Author(s): Sharkey AM, Smith SK
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Abstract One of the biggest obstacles to reproductive success is our inability to diagnose or treat effectively the non-receptive endometrium. The endometrium becomes receptive for a limited period of time under the influence of steroid hormones and paracrine signals from the developing embryo. It is likely that the receptive state is characterized by the expression of particular genes that allow the normally refractory endometrium to respond to the embryo and permit attachment. Recently, several molecules have been reported whose function is essential for uterine receptivity in rodents and primates. This article will review current models of the control of receptivity and early implantation and assess progress in defining markers for the receptive endometrium in women. Although some genes have been identified whose expression is altered in women with subfertility, none of these molecular markers have yet proven clinically useful in the assessment of functional receptivity. The use of high throughput techniques such as microarrays and proteomic methods to investigate gene expression in the endometrium provides a novel approach to defining receptivity at the molecular level. The potential impact of these tools on clinical practice will be discussed.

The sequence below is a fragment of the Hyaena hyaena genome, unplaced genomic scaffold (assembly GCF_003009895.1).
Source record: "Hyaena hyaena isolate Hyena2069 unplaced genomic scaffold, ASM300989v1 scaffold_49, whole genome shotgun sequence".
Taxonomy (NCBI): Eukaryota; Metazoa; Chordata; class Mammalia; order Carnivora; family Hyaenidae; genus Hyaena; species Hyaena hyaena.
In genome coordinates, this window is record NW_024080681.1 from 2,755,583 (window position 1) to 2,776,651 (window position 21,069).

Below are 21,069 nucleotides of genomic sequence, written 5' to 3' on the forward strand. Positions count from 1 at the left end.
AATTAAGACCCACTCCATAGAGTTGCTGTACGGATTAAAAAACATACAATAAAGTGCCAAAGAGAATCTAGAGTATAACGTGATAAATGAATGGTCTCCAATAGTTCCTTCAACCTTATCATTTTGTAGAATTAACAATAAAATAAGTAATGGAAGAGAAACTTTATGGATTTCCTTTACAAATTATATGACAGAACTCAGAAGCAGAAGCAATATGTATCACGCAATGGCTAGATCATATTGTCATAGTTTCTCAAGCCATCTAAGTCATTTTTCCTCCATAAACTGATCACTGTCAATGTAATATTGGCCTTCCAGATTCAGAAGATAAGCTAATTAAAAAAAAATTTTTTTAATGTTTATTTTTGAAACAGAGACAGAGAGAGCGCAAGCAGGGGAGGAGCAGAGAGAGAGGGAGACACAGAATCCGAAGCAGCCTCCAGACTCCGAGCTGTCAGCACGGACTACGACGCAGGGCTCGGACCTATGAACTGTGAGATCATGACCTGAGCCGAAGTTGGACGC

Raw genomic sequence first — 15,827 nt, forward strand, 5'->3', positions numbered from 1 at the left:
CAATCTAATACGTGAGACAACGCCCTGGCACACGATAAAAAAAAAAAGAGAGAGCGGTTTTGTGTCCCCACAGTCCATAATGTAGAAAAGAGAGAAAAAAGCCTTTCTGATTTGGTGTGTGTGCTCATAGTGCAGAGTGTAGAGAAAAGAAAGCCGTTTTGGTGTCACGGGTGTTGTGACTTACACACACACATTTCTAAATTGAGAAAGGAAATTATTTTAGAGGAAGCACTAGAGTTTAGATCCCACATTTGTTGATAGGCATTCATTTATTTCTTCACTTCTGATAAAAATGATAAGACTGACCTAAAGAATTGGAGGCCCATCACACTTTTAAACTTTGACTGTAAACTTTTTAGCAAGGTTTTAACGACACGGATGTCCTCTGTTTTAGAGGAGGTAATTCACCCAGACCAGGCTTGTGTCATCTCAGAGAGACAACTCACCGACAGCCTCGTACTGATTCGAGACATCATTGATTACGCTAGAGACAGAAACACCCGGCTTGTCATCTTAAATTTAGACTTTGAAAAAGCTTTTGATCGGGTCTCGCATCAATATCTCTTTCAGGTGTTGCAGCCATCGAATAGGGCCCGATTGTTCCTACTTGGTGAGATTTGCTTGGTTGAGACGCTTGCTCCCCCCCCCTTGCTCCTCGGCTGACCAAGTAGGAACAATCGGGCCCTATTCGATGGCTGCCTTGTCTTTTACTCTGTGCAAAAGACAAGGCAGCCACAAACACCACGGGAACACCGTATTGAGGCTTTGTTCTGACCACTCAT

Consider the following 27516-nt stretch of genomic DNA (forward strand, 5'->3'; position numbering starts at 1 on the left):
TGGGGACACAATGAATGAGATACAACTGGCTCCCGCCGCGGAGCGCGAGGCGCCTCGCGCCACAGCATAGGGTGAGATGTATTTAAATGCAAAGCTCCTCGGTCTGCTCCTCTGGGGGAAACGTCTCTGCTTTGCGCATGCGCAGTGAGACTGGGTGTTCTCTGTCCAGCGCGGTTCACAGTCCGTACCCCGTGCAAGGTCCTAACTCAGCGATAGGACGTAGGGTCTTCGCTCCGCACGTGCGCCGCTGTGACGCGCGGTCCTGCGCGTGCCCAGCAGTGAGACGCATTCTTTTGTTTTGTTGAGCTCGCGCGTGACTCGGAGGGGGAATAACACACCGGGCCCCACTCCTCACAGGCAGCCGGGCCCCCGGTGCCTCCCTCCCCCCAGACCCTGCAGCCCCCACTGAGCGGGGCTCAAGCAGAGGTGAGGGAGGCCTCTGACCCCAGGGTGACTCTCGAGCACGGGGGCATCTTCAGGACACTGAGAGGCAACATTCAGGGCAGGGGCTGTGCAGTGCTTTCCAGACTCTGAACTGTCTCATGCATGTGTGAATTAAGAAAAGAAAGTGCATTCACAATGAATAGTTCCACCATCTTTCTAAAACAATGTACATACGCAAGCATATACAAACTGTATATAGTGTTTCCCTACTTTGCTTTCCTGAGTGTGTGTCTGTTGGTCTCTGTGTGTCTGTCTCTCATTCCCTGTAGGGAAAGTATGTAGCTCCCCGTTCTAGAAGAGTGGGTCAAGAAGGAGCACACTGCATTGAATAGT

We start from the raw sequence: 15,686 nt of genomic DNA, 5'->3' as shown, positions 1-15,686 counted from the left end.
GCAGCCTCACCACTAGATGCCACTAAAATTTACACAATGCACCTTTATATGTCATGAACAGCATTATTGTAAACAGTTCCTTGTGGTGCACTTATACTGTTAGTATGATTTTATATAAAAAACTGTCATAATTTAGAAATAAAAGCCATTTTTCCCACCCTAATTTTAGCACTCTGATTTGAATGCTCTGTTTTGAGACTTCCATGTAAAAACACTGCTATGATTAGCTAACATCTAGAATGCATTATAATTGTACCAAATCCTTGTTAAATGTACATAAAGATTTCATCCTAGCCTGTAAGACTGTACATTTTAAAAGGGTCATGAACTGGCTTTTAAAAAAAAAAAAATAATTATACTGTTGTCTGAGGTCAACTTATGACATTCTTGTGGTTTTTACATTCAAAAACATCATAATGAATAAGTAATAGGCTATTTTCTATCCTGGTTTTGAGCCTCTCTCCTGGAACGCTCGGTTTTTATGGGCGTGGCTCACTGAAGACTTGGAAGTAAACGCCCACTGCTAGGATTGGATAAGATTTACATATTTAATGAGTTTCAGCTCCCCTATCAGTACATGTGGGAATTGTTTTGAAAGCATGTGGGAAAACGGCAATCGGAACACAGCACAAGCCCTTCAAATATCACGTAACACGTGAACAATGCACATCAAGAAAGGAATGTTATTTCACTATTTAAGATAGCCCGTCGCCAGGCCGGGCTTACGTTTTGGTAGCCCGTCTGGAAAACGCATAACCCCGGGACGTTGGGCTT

This article was published in Best Pract Res Clin Obstet Gynaecol
and referenced in Journal of Addiction Research & Therapy